I hope that there is water on the moons of Mars, because it will be useful as propellant for spacecraft. NEOs, however, I am not too sure about. Wouldn't millions of years under the huge spotlight sun strip them of their volatiles as has happened to the Moon? This lack of "fuel" will lead to some interesting rockets and propellants, etc. T.Neo 15:53, 3 August 2008 (UTC)

The lack of water on the moon is due (we believe) to the way that it formed. A very large collision in which most of its mass was either converted to plasma, vaporized, melted, or shattered and was sprayed out into space where accretion took place sans volatiles. On the other hand, NEOs, Phobos, and Deimos are asteroids which contain hydrous minerals within their internal structure. Like the moon, they are also subject to the same space weathering that will embed helium 3 and other volatiles into their surface regolith. The really interesting part is that recent discoveries (I don't remember where I read them offhand) have begun to blur the line between cometary bodies and asteroids, suggesting that many asteroids may be dead cometary cores which may contain internal ice deposits insulated by the highly refractory surface regolith. - Jarogers2001 17:20, 3 August 2008 (UTC)

So, if some asteroids (the ones that are not extinct comets) are similar in composition to the lunar regolith, could techniques developed on the moon be used for asteroid mining? Could the moon be the place to build asteroid mining devices? And water in NEOs might be a lifesaver. I thought you had to get beyond the frost line to get to large amounts of water. Is there any advantage of mining He3 from asteroids instead of the Moon? Do the Martian moons hold large He3 reserves? T.Neo 16:23, 4 August 2008 (UTC)

You are absolutely correct in the thought that techniques learned on the moon will be useful for asteroid mining. The same weathering processes responsible for the abrasive lunar regolith are also responsible for the surface regolith layer of asteroides. It would also be easier to launch an asteroid mining device from the lower gravity well of the moon than to launch it from earth. "I thought you had to get beyond the frost line to get to large amounts of water." So did I. The amount of He3 available on bodies will need to be determined on a case by case basis due to changing asteroid orbits, etc. The farther away from the sun you get, the less He3 you will receive as the solar wind spreads out in the same way as sunlight.. - Jarogers2001 16:38, 4 August 2008 (UTC)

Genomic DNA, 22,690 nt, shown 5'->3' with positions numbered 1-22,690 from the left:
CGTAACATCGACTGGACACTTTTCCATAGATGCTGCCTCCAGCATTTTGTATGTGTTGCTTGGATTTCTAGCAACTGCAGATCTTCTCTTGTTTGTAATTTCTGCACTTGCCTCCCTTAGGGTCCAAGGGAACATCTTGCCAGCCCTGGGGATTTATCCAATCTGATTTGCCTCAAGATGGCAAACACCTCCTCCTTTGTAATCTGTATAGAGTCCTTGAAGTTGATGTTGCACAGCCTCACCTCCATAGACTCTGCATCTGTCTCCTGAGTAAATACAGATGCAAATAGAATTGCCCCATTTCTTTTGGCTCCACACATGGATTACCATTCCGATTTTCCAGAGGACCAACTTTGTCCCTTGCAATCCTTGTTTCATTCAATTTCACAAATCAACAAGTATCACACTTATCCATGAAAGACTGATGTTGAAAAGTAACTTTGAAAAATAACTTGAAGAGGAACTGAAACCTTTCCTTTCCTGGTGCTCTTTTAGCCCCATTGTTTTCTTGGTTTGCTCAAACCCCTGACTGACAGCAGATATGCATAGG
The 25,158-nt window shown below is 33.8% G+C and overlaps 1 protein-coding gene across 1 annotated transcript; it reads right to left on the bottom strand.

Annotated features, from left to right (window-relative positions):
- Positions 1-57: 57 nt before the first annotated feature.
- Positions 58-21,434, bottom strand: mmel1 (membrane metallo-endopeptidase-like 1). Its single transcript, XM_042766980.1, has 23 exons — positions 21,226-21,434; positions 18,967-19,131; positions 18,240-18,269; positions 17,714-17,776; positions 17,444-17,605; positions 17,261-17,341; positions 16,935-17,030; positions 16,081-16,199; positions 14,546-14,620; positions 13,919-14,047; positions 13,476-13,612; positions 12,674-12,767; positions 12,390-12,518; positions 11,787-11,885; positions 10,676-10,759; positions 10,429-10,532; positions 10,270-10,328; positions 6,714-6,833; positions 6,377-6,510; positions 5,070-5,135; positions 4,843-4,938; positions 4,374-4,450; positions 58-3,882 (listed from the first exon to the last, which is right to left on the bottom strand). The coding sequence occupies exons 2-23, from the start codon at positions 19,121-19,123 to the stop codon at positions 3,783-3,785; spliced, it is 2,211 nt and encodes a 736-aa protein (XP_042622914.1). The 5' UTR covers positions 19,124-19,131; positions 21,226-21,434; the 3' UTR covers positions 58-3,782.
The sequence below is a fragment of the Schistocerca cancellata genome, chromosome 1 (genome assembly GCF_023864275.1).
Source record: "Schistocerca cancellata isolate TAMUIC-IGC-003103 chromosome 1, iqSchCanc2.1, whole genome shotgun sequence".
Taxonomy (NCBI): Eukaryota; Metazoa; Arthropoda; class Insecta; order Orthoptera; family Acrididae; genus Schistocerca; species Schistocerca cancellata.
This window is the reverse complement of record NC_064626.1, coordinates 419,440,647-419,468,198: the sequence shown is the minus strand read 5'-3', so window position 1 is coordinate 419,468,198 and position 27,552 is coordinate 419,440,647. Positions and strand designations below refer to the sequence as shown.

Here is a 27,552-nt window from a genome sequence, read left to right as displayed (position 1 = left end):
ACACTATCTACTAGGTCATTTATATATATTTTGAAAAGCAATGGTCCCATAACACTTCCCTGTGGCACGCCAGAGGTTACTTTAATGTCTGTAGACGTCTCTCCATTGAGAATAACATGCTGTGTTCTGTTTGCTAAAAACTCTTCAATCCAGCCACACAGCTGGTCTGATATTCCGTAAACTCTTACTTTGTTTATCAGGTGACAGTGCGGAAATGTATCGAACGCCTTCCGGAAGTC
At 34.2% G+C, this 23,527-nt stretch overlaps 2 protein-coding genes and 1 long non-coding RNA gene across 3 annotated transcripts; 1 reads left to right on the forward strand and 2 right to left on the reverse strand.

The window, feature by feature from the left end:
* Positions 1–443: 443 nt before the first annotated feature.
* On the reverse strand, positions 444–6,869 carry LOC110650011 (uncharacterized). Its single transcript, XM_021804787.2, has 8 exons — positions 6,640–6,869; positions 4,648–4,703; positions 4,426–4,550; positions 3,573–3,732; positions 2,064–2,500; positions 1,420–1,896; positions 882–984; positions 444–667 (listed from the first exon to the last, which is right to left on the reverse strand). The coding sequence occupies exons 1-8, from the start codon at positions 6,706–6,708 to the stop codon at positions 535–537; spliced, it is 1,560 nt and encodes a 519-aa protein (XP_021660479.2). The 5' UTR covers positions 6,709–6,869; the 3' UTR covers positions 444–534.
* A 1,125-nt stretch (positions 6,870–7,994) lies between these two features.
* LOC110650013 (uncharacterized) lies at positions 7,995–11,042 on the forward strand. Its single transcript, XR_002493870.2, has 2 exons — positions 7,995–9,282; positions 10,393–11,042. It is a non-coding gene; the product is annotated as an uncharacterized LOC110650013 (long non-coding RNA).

Merge Request

I would like to merge this article with Helium to centralize data and avoid problems with isotope nomenclature. Any objections? - Jarogers2001 18:25, 4 August 2008 (UTC)

I really with MediaWiki had a merge feature. It's not a legal issue with us, just a nuisance. It's arguable that Wikipedia violates its own licence every time it does a merge that loses contributor information, though, which is every time... I've been pondering the workload needed to export and import a combined article. Needs a test... -- Strangelv 11:26, 5 August 2008 (UTC)


If you want to try some kind of merger test, I recommending exporting the two articles, merging them, then importing them under a test name to avoid problems. What I would do is to simply copy your work and mine from Helium, move the Helium3 article to that location, then add our information at the top and proceed with cleanup/editing. I would hope to be able to do this within a week of featuring Volatiles so that Helium can then be featured on the front page. All contributor information from this article would be moved to that location. - Jarogers2001 11:35, 5 August 2008 (UTC)